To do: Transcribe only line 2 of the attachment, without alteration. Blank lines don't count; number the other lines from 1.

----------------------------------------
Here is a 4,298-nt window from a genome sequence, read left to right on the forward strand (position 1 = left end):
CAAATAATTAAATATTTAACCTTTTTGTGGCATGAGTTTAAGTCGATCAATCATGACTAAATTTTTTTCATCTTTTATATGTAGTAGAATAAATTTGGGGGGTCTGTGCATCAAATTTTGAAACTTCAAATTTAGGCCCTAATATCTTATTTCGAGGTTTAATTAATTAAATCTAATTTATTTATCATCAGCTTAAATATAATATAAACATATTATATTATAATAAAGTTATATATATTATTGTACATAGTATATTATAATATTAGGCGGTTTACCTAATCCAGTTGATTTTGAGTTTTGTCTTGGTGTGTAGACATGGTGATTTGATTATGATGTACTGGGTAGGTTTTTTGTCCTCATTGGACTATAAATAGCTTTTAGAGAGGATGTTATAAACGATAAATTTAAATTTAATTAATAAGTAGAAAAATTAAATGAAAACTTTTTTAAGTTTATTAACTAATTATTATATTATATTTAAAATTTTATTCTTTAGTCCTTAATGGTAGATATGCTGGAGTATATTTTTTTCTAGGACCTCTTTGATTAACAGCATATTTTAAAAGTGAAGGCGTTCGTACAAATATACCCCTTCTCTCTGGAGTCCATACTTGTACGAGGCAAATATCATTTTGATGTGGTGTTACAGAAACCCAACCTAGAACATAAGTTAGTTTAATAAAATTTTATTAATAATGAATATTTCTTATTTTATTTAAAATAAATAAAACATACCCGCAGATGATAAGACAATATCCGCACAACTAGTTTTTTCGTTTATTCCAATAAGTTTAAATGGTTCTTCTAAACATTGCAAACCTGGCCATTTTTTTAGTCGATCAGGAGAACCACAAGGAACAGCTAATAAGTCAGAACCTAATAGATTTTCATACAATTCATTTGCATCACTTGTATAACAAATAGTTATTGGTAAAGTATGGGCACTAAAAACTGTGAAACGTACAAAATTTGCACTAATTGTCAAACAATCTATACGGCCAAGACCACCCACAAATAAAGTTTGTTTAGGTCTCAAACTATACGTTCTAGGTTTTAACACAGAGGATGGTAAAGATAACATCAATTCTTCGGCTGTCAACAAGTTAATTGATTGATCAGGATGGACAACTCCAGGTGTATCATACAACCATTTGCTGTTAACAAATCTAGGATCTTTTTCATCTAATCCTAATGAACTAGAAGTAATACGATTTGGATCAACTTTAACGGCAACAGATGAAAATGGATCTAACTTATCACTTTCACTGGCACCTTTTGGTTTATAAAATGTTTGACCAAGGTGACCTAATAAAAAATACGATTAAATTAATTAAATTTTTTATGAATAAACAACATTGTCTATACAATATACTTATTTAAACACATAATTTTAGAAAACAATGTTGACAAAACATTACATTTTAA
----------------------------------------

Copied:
CAAATAATTAAATATTTAACCTTTTTGTGGCATGAGTTTAAGTCGATCAATCATGACTAAATTTTTTTCATCTTTTATATGTAGTAGAATAAATTTGGGGGGTCTGTGCATCAAATTTTGAAACTTCAAATTTAGGCCCTAATATCTTATTTCGAGGTTTAATTAATTAAATCTAATTTATTTATCATCAGCTTAAATATAATATAAACATATTATATTATAATAAAGTTATATATATTATTGTACATAGTATATTATAATATTAGGCGGTTTACCTAATCCAGTTGATTTTGAGTTTTGTCTTGGTGTGTAGACATGGTGATTTGATTATGATGTACTGGGTAGGTTTTTTGTCCTCATTGGACTATAAATAGCTTTTAGAGAGGATGTTATAAACGATAAATTTAAATTTAATTAATAAGTAGAAAAATTAAATGAAAACTTTTTTAAGTTTATTAACTAATTATTATATTATATTTAAAATTTTATTCTTTAGTCCTTAATGGTAGATATGCTGGAGTATATTTTTTTCTAGGACCTCTTTGATTAACAGCATATTTTAAAAGTGAAGGCGTTCGTACAAATATACCCCTTCTCTCTGGAGTCCATACTTGTACGAGGCAAATATCATTTTGATGTGGTGTTACAGAAACCCAACCTAGAACATAAGTTAGTTTAATAAAATTTTATTAATAATGAATATTTCTTATTTTATTTAAAATAAATAAAACATACCCGCAGATGATAAGACAATATCCGCACAACTAGTTTTTTCGTTTATTCCAATAAGTTTAAATGGTTCTTCTAAACATTGCAAACCTGGCCATTTTTTTAGTCGATCAGGAGAACCACAAGGAACAGCTAATAAGTCAGAACCTAATAGATTTTCATACAATTCATTTGCATCACTTGTATAACAAATAGTTATTGGTAAAGTATGGGCACTAAAAACTGTGAAACGTACAAAATTTGCACTAATTGTCAAACAATCTATACGGCCAAGACCACCCACAAATAAAGTTTGTTTAGGTCTCAAACTATACGTTCTAGGTTTTAACACAGAGGATGGTAAAGATAACATCAATTCTTCGGCTGTCAACAAGTTAATTGATTGATCAGGATGGACAACTCCAGGTGTATCATACAACCATTTGCTGTTAACAAATCTAGGATCTTTTTCATCTAATCCTAATGAACTAGAAGTAATACGATTTGGATCAACTTTAACGGCAACAGATGAAAATGGATCTAACTTATCACTTTCACTGGCACCTTTTGGTTTATAAAATGTTTGACCAAGGTGACCTAATAAAAAATACGATTAAATTAATTAAATTTTTTATGAATAAACAACATTGTCTATACAATATACTTATTTAAACACATAATTTTAGAAAACAATGTTGACAAAACATTACATTTTAA